He went about his public work with awful reverence. So evident was this, that I remember a countryman in my parish observed to me: ‘Before he opened his lips, as he came along the passage, there was something about him that sorely affected me.’

In the vestry there was never any idle conversation; all was preparation of heart in approaching God; and a short prayer preceded his entering the pulpit. Surely in going forth to speak for God, a man may well be overawed.

Surely in putting forth his hand to sow the seed of the kingdom, a man may even tremble! And surely we should aim at nothing less than to pour forth the truth upon our people through the channel of our own living and deeply affected souls.

After announcing the subject of his discourse, he used generally to show the position it occupied in the context, and then proceed to bring out the doctrines of the text, in the manner of our old divines. This done, he divided his subject; and herein he was eminently skilful.

‘The heads of his sermons,’ said a friend, ‘were not the mile-stones that tell you how near you are to your journey’s end, but they were nails which fixed and fastened all he said. Divisions are often dry; but not so his divisions,—they were so textual and so feeling, and they brought out the spirit of a passage so surprisingly.’

It was his wish to arrive nearer at the primitive mode of expounding Scripture in his sermons.

Hence when one asked him, If he was never afraid of running short of sermons some day? he replied, ‘No; I am just an interpreter of Scripture in my sermons; and when the Bible runs dry, then I shall.’

And in the same spirit he carefully avoided the too common mode of accommodating texts,—fastening a doctrine on the words, not drawing it from the obvious connection of the passage.

He endeavoured at all times to preach the mind of the Spirit in a passage; for he feared that to do otherwise would be to grieve the Spirit who had written it.

Interpretation was thus a solemn matter to him. And yet, adhering scrupulously to this sure principle, he felt himself in no way restrained from using, for every day’s necessities, all parts of the Old Testament as much as the New.

His manner was first to ascertain the primary sense and application, and so proceed to handle it for present use. He regarded the prophecies as history yet to be, and drew lessons from them accordingly as he would have done from the past.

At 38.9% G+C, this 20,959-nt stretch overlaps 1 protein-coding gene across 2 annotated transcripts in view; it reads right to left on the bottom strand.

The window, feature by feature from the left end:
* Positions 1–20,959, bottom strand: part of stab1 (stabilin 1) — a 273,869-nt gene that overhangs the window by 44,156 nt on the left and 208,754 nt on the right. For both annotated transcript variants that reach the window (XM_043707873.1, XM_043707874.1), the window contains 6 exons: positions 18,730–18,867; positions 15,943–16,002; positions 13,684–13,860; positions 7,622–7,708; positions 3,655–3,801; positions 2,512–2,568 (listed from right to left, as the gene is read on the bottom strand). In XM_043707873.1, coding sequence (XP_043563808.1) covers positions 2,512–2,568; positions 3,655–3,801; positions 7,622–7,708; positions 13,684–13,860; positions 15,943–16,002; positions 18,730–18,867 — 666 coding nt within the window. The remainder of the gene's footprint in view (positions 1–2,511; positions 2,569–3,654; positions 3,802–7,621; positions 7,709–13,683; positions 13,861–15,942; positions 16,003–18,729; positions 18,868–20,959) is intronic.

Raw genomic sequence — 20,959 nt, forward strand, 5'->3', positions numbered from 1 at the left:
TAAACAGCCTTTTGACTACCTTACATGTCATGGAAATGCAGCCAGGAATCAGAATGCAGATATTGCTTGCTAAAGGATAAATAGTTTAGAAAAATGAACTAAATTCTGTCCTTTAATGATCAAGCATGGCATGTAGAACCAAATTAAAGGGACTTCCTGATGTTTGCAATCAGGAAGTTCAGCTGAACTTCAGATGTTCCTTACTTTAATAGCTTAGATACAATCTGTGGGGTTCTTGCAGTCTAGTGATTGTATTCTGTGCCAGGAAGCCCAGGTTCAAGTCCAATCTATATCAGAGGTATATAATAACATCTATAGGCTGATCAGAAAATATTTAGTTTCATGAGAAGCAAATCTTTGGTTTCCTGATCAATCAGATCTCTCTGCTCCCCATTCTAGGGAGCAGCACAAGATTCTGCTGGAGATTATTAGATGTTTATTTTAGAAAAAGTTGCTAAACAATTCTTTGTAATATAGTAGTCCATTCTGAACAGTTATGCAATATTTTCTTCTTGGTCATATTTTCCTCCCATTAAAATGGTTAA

Every spiritual gift being in the hands of Jesus, if he found Moses or Paul in the possession of precious things, he forthwith was led to follow them into the presence of that same Lord who gave them all their grace.

There is a wide difference between preaching doctrine and preaching Christ. Mr M‘Cheyne preached all the doctrines of Scripture as understood by our Confession of Faith, dwelling upon ruin by the Fall, and recovery by the Mediator.

‘The things of the human heart, and the things of the Divine Mind,’ were in substance his constant theme. From personal experience of deep temptation, he could lay open the secrets of the heart, so that he once said, ‘He supposed the reason why some of the worst sinners in Dundee had come to hear him was, because his heart exhibited so much likeness to theirs.’

Still it was not doctrine alone that he preached; it was Christ, from whom all doctrine shoots forth as rays from a centre.”

–Robert Murray McCheyne and Andrew A. Bonar, Memoir and Remains of the Rev. Robert Murray McCheyne (Edinburgh; London: Oliphant Anderson & Ferrier, 1894), 71-73.

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“To know God is to live” by Herman Bavinck

“Mystery is the lifeblood of theological reflection. From the start of its labors, dogmatic theology is shrouded in mystery. It stands before God the incomprehensible One.

This knowledge leads to adoration and worship: to know God is to live.

Knowing God is possible for us because God is personal, exalted above the earth and yet in fellowship with human beings on earth. Good theology puts this knowledge of God on public display.

It resists allowing theology to degenerate into rhetoric, a theology merely of words. It seeks the heart of the matter, knowing God in order to worship Him, to love Him, and to serve Him.

Such theology is never a dry and academic exercise. It is eminently practical and superlatively fruitful for life.

The knowledge of God in Christ, after all, is life itself (Psalm 89:16; Isaiah 11:9; Jeremiah 31:34; John 17:3).”

–Herman Bavinck, Reformed Dogmatics, Abridged in One Volume, Ed. John Bolt (Grand Rapids, MI: Baker, 2011), 147-148.

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“The church’s marriage with the Lamb” by Jonathan Edwards

“Above all, the time of Christ’s last coming is the time of the consummation of the church’s marriage with the Lamb, and the time of the complete and most perfect joy of the wedding.

In that resurrection morning, when the Sun of Righteousness shall appear in our heavens, shining in all His brightness and glory, He will come forth as a bridegroom.